Linux, PowerPC, gcc, segmentation fault

If you ask of me me to name the one machine in my possession I love the most, that’ll be my Mac Mini.

It’s an old PPC one, I bought a bit more than a year ago with the intention of installing Linux on it and using it as home-server/router. It’s not the quickest machine there is, but it’s the most quiet and it does its job like no other machine I ever had: Its Samba file server, OpenVPN Gateway, bittorrent client, mp3 streaming server, SlimServer, just all you could ever use a home server for.

From the beginning, it was clear to me: The distribution I’m going to install on the beauty was to be Gentoo Linux. This decision was based on multiple reasons, from hard facts like always current software to soft facts like nice command-prompts.

Basically, the machine just sat there after I installed it, doing its job. Until this week when I wanted to install some software on it – mainly the unrar command to extract some file right on one of the external HDs I plugged in (shion – that’s what the machine is called – is connected to about 1TB worth of external HDs).

Unfortunately, emerge unrar failed.

It failed hard with a SIGSEGV in gcc (or its cousin cc1).

Naturally I assumed there to be some bug in the gcc I originally installed (3.3 something – as I said: I did not touch the installation for a year now) and I tried to reemerge gcc.

… which ALSO failed with a segmentation fault.

I had no interest what so ever in reinstalling the box – I invested much too much time in its configuration. Cron jobs here, certificates there, home grown scripts everywhere. Even with all the backups I had in mind – I did not want to do that kind of job. Besides: Who tells me if it’s really a software problem? Maybe the hardware is at fault which would mean that my work was in vain.

Searching for “gcc segmentation fault ppc” in google is… interesting… but not really something you can do if you actually want a solution for this problem.

In the end, I mentally prepared myself to go on with the reinstallation – still hoping it’d be a software problem.

And by accident, I came across the Gentoo PPC FAQ which I more or less read out of pure interest while waiting for the ISO to be burned.

To my biggest delight, said FAQ was really helpful though as it had a question that went “Why does gcc keep segfaulting during ebuilds?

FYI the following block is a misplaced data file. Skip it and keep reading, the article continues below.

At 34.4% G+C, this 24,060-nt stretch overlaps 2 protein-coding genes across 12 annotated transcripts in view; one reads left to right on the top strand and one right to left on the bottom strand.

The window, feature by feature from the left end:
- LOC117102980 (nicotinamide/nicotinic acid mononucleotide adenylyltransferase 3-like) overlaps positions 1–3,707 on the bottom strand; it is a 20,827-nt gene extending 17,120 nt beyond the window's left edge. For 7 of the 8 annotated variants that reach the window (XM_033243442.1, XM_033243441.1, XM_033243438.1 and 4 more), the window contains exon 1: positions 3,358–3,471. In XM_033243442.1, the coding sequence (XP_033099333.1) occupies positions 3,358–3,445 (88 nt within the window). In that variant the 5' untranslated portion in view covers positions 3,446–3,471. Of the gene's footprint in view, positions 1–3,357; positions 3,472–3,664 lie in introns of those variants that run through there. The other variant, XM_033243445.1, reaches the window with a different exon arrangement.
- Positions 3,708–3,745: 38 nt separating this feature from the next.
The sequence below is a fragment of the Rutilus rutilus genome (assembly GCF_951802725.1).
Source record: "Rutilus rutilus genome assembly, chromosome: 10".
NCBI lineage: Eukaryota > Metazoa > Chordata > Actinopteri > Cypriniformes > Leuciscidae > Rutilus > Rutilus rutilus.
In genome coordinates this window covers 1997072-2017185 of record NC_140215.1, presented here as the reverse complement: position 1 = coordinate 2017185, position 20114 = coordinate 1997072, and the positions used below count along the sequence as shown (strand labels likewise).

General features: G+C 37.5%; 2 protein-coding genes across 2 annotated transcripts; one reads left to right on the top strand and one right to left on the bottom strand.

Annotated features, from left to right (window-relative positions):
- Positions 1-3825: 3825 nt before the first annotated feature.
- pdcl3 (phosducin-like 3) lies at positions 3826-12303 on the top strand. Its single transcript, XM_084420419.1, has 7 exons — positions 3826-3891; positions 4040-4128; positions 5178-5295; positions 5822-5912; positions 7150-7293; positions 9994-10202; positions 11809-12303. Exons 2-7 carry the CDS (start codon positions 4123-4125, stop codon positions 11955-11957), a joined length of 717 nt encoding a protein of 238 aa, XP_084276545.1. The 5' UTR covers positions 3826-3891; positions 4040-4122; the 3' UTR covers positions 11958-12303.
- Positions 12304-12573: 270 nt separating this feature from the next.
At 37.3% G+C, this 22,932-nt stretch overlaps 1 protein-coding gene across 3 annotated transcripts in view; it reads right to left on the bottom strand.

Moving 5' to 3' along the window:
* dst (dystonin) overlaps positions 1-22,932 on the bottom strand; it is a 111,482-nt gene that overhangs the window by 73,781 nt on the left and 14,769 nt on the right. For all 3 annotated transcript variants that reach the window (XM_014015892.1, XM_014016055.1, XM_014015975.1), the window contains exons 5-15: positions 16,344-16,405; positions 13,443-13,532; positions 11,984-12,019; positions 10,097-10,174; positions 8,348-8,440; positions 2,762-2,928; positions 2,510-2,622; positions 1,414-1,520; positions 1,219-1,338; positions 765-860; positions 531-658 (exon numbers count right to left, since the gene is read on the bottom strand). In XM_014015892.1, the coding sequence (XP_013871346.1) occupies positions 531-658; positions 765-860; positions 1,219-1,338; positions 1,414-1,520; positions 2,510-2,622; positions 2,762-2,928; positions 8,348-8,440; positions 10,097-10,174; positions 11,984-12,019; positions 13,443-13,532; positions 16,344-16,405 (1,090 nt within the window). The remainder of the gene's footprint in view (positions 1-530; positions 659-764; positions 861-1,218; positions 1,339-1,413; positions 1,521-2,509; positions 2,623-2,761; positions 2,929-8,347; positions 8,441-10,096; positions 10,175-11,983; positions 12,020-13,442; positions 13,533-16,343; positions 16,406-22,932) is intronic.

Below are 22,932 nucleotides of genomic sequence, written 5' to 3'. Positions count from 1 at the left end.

So it is a kernel problem! Of course I had preemption enabled! And that option – while working perfectly on all my x86 boxes – causes cache corruption on PPC.

Now that I knew what the problem was, I had two possible ways to go on: Quick and dirty or slow, but safe and clean:

  1. Recompile the kernel on the obviously defective machine, hoping the cache corruption would not hit or at least would not lead to a non-bootable kernel to be compiled.
  2. Boot from a Gentoo live-CD, chroot into my installation, recompile the kernel.

Obviously, I took the option 1.

I had to repeat the make command about 20 times as it continued to fail with a segmentation fault here and then. Usually I got away with just repeating the command – the cache corruption is random after all.

I was unable to get past the compilation of reiserfs though – thank god I’m using ext3, so I could just remove that from the kernel and continue with my make-loop.

Rebooting that kernel felt like doing something really dangerous. I mean: If the cache corruption leads to a SIGSEGV, that’s fine. But what if it leads to a corrupted binary? And I was going to boot from it…

To my delight, this worked flawlessly though and I’m writing this blog entry behind the rebooted MacMini-router. This time, even compiling the all new gcc 4.1.1 worked as expected, so I guess the fix really helped and the hardware’s ok.

Personally, I think fixing this felt great. And in retrospect, I guess I was lucky as hell to have read that FAQ – without it, I would have gone ahead with the reinstallation, compiling yet another kernel with preemption enabled which would have led to just the same problems as before.

Maybe the (very talented) Gentoo Hanbook guys should add a big, fat, red (and maybe even blinking) warning to the handbook to tell the user not to enable preemption in the kernel.

I know it’s in the FAQ, but why is it not in the installation handboook? That’s the place you are reading anyways when installing Gentoo.

Still: Problem solved. Happy.